Government plans aren't nearly enough to keep pace with rising flood risk. Photo: Getty
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The Treasury's flood defence plan leaves Britain dangerously exposed to climate change

New government plans for funding flood defences won't protect us.

So, almost a year on from Britain's wettest winter ever, whatever happened to David Cameron's pledge that "money is no object" in protecting people from flooding?

The government has been spinning furiously ahead of the Autumn Statement, desperate to get some good news coverage by announcing a set of shiny new infrastructure projects. This morning it was the turn of flood defences: £2.3bn of public investment over the next 6 years, "more than ever before".

The trouble is, "more than ever before" isn't nearly enough to keep pace with rising flood risk brought about by climate change. It's all very well to play political games by claiming that you're spending more than the last lot, but that's no comfort at all to the hundreds of thousands more homes that will be put at serious flood risk over the coming decade.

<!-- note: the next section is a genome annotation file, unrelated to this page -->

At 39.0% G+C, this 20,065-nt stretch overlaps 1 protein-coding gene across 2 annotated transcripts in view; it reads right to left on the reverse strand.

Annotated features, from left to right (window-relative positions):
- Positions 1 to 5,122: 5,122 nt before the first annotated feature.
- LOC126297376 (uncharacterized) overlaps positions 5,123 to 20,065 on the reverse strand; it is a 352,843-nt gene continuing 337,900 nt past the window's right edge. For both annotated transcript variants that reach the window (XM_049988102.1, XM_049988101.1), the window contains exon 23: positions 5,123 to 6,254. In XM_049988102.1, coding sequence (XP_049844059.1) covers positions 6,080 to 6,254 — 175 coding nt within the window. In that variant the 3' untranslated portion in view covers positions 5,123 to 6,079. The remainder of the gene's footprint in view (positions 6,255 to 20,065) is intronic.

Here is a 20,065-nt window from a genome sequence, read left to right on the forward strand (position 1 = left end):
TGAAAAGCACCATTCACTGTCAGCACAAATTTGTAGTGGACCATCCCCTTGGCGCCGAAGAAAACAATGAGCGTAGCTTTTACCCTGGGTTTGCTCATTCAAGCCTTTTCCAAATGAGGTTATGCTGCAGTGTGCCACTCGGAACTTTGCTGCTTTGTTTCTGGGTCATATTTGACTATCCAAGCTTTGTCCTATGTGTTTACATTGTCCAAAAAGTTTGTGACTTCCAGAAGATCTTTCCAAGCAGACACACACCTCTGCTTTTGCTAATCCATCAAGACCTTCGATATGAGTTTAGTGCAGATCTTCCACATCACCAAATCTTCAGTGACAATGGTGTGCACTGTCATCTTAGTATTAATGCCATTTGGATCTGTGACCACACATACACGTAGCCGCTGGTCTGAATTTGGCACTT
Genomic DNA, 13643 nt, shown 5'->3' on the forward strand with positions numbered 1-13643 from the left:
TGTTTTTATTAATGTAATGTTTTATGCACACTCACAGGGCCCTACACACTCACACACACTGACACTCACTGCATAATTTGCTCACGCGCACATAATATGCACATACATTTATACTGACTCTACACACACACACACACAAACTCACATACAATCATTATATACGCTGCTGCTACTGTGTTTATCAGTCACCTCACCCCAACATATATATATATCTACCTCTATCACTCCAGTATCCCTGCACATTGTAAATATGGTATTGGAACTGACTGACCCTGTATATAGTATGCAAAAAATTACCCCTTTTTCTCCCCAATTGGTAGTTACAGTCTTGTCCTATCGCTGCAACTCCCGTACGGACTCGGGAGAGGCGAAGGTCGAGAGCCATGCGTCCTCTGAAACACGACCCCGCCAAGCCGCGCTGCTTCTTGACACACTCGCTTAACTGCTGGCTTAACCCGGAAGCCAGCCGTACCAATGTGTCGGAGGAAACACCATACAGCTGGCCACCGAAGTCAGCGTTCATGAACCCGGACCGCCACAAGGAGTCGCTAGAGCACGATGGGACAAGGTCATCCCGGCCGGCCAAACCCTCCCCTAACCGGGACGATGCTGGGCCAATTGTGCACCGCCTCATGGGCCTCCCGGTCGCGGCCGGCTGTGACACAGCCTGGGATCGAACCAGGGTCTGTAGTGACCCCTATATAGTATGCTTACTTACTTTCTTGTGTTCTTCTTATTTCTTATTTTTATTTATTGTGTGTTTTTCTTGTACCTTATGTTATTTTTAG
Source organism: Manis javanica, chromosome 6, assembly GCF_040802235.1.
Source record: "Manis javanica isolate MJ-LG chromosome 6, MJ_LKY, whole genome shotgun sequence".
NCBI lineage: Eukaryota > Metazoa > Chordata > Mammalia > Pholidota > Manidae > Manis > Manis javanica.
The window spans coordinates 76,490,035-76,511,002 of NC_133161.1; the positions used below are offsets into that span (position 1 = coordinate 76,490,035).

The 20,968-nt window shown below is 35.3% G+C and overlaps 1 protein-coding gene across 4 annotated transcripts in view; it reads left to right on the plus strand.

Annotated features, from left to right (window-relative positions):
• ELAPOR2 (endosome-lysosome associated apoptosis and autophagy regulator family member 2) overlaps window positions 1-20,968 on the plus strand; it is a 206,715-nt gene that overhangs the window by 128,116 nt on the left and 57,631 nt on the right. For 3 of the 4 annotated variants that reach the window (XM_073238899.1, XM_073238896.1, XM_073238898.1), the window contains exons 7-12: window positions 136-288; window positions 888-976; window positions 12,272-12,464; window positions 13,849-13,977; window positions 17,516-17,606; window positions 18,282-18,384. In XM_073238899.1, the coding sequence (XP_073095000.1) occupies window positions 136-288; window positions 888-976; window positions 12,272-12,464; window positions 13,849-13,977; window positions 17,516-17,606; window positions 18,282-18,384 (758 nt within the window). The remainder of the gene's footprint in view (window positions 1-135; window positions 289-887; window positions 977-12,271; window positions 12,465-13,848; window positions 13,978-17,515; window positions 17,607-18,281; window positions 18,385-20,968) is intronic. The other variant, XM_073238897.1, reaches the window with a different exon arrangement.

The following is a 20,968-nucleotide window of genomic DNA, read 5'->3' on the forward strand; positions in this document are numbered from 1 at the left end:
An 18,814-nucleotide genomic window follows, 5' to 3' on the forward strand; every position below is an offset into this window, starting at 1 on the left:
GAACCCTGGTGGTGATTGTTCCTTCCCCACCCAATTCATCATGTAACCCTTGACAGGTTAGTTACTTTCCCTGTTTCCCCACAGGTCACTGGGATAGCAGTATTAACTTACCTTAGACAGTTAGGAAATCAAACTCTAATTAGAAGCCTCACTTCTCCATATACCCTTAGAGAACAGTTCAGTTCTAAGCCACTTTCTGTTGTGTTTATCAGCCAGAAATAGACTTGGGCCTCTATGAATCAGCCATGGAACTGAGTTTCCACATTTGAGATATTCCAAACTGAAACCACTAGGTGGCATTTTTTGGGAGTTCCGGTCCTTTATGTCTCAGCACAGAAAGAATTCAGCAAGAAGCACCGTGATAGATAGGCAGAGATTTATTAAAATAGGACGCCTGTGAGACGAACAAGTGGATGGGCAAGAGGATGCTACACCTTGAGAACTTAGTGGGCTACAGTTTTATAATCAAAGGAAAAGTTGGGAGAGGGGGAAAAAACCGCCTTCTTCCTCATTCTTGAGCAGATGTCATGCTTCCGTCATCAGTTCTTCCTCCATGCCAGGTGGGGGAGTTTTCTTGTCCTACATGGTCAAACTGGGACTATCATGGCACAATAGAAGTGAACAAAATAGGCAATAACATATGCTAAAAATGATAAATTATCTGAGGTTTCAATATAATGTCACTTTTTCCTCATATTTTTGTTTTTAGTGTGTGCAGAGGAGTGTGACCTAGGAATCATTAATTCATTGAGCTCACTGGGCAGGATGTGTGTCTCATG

Let's crunch the numbers. The government says it will invest £2.3bn between 2015 and 2021 – with annual investment rising slowly to keep pace with inflation. Trouble is, climate change is kicking in much faster than inflation. Defra's own figures state clearly that over half a million more households could be put at significant flood risk by the 2020s – or to put it another way, by the end of the next parliament. So just to tread water in the face of rising seas and worsening downpours, investment needs to ramp up hugely.

Time and time again, experts have lined up to warn politicians that we need to increase flood defence investment by some £20m each year, on top of inflation  from the Foresight Review in 2004, to the Pitt Review in 2008, to the Environment Agency themselves in 2009. The government has ignored all of them, with the Chancellor slashing the floods budget by £100m shortly after taking office. As a result, a huge, half-billion-pound hole has opened up in our flood defences. The Committee on Climate Change have shown how steeply investment needs to rise if we're not to let hundreds of thousands more households slip into danger  and today's announcements come nowhere close.